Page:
In Good Company: Comments

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Usha Sanyal



This article is part of Darakhshan Khan’s larger body of work on women
in the Tablīghī Jamā‘at, who, as she argues persuasively, have not been given
the scholarly attention they deserve (barring a few notable exceptions,
among them Metcalf 2000). Khan observes that the reasons for this range
from the fact that the public image of the Tablīghī Jamā‘at is that of itinerant
males, not females, and that gender segregation in South Asian Muslim
communities makes women invisible to male scholars. Moreover, in today’s
post-9/11 world the Tablīghī Jamā‘at is often viewed through the lens of
counter-terrorist concerns.
Khan’s article revolves around several key themes: the geographical
mobility of Muslim bureaucrats in late nineteenth-century British India;
changes in the structure of the family; changing patterns of religious leadership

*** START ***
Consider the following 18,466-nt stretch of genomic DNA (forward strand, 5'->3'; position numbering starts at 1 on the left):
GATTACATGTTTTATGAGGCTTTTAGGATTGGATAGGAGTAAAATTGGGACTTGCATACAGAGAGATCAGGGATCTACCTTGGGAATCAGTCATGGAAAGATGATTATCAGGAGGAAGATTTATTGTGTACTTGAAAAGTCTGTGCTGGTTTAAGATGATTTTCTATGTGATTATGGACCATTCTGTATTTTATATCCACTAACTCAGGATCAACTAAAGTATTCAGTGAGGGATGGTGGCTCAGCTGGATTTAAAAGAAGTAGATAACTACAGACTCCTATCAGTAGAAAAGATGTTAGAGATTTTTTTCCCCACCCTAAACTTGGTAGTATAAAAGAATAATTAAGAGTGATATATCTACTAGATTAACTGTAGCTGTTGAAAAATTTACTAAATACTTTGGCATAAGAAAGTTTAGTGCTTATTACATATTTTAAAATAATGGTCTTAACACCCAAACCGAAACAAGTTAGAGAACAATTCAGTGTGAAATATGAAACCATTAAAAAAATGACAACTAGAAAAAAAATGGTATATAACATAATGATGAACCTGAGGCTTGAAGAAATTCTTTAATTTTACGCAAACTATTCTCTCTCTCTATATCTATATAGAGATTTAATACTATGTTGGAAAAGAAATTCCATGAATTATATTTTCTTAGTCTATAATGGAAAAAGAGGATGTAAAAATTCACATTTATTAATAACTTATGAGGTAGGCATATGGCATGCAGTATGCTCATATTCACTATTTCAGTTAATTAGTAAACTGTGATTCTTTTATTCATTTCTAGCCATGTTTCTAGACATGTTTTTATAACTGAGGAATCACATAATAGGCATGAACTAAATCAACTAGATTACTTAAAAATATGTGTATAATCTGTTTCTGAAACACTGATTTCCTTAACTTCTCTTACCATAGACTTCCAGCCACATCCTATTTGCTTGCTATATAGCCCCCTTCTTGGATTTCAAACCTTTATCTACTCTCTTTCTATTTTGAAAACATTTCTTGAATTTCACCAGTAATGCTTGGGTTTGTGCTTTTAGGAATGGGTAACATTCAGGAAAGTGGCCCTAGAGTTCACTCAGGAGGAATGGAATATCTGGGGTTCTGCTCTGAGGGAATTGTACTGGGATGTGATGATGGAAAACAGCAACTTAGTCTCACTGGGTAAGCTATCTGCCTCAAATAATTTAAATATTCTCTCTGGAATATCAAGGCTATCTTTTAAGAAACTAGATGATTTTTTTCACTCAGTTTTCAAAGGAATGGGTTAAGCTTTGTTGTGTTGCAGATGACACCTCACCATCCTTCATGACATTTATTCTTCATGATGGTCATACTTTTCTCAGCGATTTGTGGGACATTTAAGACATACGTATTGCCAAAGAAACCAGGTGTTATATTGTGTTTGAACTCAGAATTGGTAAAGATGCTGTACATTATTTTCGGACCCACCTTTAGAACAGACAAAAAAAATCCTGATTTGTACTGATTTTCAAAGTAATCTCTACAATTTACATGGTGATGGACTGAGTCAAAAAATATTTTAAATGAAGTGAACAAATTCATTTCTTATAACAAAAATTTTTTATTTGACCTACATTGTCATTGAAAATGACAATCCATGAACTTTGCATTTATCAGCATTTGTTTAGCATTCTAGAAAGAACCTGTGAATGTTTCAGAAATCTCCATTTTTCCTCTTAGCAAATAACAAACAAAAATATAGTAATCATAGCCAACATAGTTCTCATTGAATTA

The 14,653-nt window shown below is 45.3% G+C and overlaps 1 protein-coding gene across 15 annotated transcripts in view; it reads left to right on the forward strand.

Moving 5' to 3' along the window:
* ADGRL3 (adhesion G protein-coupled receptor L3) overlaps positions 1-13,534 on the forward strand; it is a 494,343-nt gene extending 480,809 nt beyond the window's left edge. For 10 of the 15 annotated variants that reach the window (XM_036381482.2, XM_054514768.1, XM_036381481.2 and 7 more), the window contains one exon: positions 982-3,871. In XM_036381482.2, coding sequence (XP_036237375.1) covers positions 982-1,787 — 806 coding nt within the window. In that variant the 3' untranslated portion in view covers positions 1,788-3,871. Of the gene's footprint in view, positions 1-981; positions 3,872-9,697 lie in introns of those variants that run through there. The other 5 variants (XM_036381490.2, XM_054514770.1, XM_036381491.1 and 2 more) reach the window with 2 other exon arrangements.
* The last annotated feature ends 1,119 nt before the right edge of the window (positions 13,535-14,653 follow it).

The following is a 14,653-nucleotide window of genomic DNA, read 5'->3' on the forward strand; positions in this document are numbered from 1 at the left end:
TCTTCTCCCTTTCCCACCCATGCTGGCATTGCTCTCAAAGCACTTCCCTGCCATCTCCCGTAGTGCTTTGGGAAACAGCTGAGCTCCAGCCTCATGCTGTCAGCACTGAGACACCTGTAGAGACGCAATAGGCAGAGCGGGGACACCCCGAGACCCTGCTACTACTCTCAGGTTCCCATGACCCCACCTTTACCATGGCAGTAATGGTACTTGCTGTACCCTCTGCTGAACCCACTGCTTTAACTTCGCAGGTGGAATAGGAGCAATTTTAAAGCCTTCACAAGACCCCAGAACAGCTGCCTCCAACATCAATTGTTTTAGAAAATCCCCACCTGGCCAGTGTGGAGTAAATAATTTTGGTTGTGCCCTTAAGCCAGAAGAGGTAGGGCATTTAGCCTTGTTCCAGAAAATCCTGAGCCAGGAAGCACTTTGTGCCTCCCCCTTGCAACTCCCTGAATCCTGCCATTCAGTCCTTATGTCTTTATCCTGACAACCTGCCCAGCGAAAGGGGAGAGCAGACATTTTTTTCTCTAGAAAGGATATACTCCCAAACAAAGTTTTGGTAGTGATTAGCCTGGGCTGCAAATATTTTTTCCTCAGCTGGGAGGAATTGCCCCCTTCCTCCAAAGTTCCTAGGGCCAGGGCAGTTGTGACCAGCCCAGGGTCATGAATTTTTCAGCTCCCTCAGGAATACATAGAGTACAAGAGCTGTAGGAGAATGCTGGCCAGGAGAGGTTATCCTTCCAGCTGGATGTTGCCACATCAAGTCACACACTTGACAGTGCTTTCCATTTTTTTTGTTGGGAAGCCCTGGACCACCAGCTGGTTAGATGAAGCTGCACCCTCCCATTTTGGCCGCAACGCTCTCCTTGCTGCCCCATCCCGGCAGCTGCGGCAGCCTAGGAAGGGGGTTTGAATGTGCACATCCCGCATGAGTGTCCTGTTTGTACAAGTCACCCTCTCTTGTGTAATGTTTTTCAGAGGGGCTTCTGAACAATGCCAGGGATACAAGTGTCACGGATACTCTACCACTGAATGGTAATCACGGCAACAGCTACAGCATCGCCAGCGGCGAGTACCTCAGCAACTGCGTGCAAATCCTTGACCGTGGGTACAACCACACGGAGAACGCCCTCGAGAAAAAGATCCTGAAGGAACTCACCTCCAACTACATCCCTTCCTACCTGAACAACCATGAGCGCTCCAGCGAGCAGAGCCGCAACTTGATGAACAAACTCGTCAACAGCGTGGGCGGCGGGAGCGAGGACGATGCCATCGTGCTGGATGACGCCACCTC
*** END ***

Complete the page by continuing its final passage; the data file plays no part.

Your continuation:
in British India, resulting in part from the creation of seminaries such
as the Dār al-‘Ulūm, Deoband; and the incorporation of Muslim women
in religious leadership roles in Tablīghī networks from the mid-twentieth
century onward. The article seems to fall into two distinct parts. The first
half deals with Muslim men from ashraf families working in British Indian
government jobs in the late nineteenth century who moved constantly
(with their wives and children) in response to bureaucratic postings, living
westernized lives at the margins of highly stratified British Indian social
networks. Drawing on sources ranging from Urdu literature to biographies,
Khan shows how isolating this was for the wives and sometimes professionally
disappointing for the husbands. The second half of the article deals
with Muslim religious elites and their more limited geographical travels
in British India in pursuit of religious knowledge, often coinciding with ...

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